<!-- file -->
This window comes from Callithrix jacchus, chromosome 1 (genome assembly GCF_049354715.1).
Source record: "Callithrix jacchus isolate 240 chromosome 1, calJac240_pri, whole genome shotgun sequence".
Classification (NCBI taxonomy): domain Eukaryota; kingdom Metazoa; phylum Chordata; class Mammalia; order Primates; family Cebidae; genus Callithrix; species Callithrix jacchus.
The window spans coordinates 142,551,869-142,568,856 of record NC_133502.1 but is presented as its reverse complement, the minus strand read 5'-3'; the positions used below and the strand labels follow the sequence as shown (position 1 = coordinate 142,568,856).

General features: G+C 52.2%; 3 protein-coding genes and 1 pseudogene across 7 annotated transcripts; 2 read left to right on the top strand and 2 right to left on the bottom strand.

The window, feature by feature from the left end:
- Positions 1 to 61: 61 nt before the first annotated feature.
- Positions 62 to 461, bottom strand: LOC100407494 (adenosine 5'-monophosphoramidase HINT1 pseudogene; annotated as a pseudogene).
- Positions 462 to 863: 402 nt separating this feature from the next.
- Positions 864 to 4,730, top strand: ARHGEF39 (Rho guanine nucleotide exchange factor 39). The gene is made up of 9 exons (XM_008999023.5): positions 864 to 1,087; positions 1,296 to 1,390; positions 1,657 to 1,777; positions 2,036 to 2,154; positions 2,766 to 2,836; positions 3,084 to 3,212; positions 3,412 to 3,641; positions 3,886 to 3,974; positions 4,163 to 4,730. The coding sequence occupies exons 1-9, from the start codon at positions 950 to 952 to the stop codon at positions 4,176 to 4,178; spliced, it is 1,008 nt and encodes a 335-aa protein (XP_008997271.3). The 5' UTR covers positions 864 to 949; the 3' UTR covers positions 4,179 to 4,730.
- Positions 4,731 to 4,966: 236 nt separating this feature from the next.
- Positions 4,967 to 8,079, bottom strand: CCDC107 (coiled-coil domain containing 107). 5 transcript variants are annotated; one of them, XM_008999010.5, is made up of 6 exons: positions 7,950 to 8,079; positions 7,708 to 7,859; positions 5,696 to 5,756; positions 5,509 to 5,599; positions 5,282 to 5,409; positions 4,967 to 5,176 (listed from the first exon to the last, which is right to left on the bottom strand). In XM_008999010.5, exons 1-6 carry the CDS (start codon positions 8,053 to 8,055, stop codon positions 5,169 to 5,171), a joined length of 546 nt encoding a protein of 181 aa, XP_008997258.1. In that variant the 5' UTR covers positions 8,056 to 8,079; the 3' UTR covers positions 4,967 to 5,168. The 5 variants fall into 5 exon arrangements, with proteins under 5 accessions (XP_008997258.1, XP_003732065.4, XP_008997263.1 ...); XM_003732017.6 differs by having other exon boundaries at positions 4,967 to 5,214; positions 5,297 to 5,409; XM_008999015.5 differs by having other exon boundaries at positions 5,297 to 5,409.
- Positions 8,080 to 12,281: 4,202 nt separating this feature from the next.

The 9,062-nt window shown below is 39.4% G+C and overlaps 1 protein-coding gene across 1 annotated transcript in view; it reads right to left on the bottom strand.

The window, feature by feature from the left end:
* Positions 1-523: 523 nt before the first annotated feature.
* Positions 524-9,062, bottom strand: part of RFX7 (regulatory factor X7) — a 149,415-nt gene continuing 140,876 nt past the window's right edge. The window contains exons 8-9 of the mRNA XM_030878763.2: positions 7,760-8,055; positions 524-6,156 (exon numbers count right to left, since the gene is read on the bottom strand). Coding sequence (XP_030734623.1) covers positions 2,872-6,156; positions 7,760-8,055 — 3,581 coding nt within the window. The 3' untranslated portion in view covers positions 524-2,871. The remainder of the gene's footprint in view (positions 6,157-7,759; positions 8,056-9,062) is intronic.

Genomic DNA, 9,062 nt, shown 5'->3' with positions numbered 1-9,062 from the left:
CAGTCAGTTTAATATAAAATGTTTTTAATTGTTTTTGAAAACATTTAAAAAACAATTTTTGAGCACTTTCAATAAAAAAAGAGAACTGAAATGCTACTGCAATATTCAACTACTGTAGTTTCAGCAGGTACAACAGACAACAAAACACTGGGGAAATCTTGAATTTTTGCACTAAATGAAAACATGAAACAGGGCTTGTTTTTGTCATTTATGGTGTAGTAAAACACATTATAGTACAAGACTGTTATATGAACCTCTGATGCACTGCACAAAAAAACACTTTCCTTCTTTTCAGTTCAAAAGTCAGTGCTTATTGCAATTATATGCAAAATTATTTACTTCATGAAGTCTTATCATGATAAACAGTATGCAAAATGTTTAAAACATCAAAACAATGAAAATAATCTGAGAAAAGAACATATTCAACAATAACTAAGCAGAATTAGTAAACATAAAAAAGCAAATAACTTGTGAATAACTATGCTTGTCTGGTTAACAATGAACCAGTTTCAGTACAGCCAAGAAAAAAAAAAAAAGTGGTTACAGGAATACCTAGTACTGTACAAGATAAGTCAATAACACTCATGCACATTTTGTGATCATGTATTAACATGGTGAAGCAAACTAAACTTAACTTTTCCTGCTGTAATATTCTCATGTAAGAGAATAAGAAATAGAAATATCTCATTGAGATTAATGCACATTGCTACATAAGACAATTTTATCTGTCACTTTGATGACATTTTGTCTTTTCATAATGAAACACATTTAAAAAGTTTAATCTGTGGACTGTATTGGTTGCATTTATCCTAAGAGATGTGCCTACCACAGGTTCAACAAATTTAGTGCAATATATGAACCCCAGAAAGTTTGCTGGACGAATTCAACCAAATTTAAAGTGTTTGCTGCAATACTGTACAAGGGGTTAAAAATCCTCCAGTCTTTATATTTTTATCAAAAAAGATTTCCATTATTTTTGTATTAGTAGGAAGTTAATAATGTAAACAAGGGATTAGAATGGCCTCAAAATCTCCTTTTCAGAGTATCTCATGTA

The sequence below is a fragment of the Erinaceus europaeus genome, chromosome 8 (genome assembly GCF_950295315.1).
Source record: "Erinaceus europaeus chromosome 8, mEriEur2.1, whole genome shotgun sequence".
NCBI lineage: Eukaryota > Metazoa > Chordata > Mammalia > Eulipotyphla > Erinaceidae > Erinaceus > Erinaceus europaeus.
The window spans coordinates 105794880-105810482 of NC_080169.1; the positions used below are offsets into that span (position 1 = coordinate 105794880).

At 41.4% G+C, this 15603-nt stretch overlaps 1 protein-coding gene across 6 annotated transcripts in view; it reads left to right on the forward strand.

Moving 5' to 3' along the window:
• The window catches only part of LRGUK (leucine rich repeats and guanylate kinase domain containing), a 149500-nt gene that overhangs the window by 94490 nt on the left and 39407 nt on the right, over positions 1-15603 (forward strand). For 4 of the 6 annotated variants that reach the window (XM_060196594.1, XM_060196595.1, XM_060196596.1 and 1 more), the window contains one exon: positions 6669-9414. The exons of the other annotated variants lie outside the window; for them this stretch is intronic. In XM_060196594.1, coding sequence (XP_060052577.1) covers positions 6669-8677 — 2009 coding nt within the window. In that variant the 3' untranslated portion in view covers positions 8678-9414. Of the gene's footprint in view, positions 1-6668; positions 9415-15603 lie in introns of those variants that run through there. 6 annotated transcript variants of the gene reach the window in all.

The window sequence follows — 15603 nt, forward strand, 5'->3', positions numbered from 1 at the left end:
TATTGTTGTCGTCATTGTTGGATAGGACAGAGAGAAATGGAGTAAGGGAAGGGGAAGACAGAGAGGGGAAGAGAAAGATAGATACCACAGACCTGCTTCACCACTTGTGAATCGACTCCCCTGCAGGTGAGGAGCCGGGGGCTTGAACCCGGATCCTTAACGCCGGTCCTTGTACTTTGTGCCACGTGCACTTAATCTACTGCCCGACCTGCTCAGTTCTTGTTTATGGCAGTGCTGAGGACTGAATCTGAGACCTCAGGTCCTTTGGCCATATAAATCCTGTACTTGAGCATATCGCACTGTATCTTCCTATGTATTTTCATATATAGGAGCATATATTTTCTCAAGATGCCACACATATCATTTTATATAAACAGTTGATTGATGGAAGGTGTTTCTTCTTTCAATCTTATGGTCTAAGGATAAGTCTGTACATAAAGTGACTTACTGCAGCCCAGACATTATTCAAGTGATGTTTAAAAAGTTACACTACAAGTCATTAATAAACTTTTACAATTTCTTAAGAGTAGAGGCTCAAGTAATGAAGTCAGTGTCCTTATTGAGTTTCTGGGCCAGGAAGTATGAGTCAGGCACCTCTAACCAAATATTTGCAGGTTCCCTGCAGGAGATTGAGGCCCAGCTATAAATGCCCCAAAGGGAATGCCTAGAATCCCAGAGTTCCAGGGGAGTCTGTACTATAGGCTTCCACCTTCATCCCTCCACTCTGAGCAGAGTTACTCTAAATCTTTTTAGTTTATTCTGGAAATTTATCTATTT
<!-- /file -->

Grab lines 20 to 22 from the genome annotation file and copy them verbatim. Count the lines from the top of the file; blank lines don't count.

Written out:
The sequence below is a fragment of the Erinaceus europaeus genome, chromosome 8 (genome assembly GCF_950295315.1).
Source record: "Erinaceus europaeus chromosome 8, mEriEur2.1, whole genome shotgun sequence".
NCBI lineage: Eukaryota > Metazoa > Chordata > Mammalia > Eulipotyphla > Erinaceidae > Erinaceus > Erinaceus europaeus.